Editorials

Estonia moves to seize Russian assets. Will the West follow suit?

Estonia's Prime Minister Kaja Kallas (C-L), Belgian Prime Minister Alexander De Croo (C) and Luxembourg Prime Minister Luc Frieden (C-R) during European Council in Brussels, Belgium, 15 December 2023.
© EPA-EFE/OLIVIER HOSLET   |   Estonia's Prime Minister Kaja Kallas (C-L), Belgian Prime Minister Alexander De Croo (C) and Luxembourg Prime Minister Luc Frieden (C-R) during European Council in Brussels, Belgium, 15 December 2023.

Holzstock Festival

In mid-May, Estonia became the first country that passed legislation allowing the confiscation and use of frozen Russian citizens' and businesses' assets. The Parliament amended, to that extent, existent sanctions acts. Theoretically, the assets should go to Ukraine, but there are still some hurdles to be passed before that happens. Assets frozen in Estonia are just the tip of the iceberg; most of the Russian money and goods were frozen in other EU countries and the US.   

Estonia took the first step, but the assets problems remains largely unsolved

The conservative EKRE party opposed the move, with its leader Martin Helme stating that this was an unthoughtful and slogan-based plan that could lead to Russian retaliatory steps. The centrists also disapproved of the initiative, citing the legal unsoundness of the bill. Nevertheless, the amendments were passed with 65 votes in favor out of 101 MPs.

Estonia has been consistently moving towards this decision. The issue of what to do with frozen assets became acute in the summer of 2022, when authorities faced the need to deal with tens of thousands of tons of Russian fertilizers, including explosive ammonium nitrate, stuck at the ports of Muuga and Sillamäe. The problem was resolved at the time by allowing an exception for the sanctioned company because otherwise the fertilizer could threaten the environment and human health. An Estonian company eventually bought the fertilizers from the Russians.

However, the problem of frozen assets in general remained unsolved. On the international level, Estonia continued to defend the necessity to allow the confiscation of Russian property and its transfer to Ukraine as compensation for the war damages. Prime Minister Kaja Kallas called on Western allies to confiscate Russian assets before the US presidential elections.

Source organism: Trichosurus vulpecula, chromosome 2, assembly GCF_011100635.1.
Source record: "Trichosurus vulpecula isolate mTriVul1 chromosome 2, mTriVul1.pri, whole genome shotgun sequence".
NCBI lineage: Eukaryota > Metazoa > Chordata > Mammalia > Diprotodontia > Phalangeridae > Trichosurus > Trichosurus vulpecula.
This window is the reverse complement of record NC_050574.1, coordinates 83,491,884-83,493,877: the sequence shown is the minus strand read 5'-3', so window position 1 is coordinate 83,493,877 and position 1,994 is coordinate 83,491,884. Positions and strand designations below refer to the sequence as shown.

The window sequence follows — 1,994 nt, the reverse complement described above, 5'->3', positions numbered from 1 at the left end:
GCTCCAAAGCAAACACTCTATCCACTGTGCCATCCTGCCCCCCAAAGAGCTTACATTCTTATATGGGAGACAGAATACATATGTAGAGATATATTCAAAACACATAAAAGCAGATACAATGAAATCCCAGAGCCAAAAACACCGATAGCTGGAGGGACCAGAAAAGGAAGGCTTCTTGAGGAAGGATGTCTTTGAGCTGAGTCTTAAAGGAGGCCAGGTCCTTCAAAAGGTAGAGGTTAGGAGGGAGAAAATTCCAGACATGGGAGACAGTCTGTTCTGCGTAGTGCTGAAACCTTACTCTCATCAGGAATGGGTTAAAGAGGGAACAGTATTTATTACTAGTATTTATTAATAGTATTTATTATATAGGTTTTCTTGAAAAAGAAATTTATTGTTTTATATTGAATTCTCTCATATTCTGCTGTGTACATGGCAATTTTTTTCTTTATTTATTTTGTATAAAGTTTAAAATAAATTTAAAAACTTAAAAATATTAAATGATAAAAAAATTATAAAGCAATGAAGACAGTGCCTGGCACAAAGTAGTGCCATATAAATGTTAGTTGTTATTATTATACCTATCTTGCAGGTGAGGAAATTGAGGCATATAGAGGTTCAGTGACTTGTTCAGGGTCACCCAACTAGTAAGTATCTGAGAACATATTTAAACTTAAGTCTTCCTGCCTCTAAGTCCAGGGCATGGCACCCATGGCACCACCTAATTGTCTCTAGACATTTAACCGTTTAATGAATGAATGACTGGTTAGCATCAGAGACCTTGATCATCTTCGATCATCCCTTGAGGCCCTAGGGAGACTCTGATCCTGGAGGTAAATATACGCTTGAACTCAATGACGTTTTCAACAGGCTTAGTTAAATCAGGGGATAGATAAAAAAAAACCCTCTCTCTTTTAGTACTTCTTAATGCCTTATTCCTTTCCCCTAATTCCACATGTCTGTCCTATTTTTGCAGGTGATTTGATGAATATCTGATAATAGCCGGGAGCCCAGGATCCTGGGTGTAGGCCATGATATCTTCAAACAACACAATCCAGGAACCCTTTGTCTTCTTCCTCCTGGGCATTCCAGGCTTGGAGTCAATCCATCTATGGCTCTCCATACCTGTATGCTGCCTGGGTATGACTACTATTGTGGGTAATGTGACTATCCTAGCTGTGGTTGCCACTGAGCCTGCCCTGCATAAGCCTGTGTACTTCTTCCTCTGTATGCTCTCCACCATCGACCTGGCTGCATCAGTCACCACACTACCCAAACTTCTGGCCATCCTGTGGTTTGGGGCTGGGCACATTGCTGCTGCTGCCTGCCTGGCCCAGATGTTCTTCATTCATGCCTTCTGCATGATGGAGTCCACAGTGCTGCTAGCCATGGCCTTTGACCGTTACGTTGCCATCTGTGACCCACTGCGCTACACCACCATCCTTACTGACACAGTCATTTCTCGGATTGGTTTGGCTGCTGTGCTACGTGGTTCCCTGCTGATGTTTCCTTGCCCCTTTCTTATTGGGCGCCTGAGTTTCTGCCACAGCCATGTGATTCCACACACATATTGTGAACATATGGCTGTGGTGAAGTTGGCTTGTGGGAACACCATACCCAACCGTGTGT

Two Steps Forward, Three Steps Back. Why it is so complicated to seize Russian assets

The most lucrative of these assets are the funds belonging to the Central Bank of Russia, most of which are stored in the European depository Euroclear.

Earlier this year, it was reported that the European Commission finally reached an agreement on these frozen funds. €191 billion plus interest from their investments would be directed to a special fund until the EU countries agreed on their transfer to Ukraine. However, the idea of full confiscation of these assets gave way to less radical plans.

By the end of May, EU countries agreed that the frozen assets of the Russian Central Bank would remain in the European depository as a guarantee to cover risks, such as potential lawsuits against Russia. Meanwhile, the revenues from these assets, which are estimated to be around €5 billion, are planned to be transferred to Ukraine twice a year. These funds should become available to Ukraine starting from July this year.

Hungary, which has regularly raised objections when it came to supporting Ukraine, has opposed this project as well, blocking a unanimous decision needed in this case. Efforts are being made to find a solution that would satisfy this country as well.

At the G7 level, negotiations were no less problematic. On May 25, the finance ministers of the G7 countries announced progress in negotiations and their readiness to use income from Russian assets to aid the war-affected Ukrainian country. No mention of confiscation was made, of course: "According to the principles of our legal systems, Russian sovereign assets in our jurisdictions will remain frozen until Russia pays for the damage caused to Ukraine", the ministers declared.

In the USA, a legal mechanism allowing for the confiscation of assets has not yet been agreed upon, but there are plans to transfer $50 billion to Ukraine – in the form of loans or bonds – which will be secured by revenues from frozen assets. Meanwhile, Vladimir Putin has already signed a decree allowing the confiscation of property belonging to American citizens and companies as compensation for the seized Russian assets.

There’s little Kremlin can do if Estonia seizes its assets

From Estonia's perspective, the financial measures taken by Western countries against the aggressor state are slow and insufficient. Estonia's ambassador to the EU, Aivo Orav, stated that all frozen principal funds, not just the interest from them, could be transferred for the reconstruction of Ukraine. The parliamentary majority holds the same view.

The value of assets frozen in Estonia itself is quite modest—amounting to €37 million. Foreign Minister Margus Tsahkna stated in an interview with ETV+ that the amendments allowing the use of confiscated Russian assets to aid Ukraine are just, as so far this assistance from Estonia had been possible solely at the expense of taxpayers.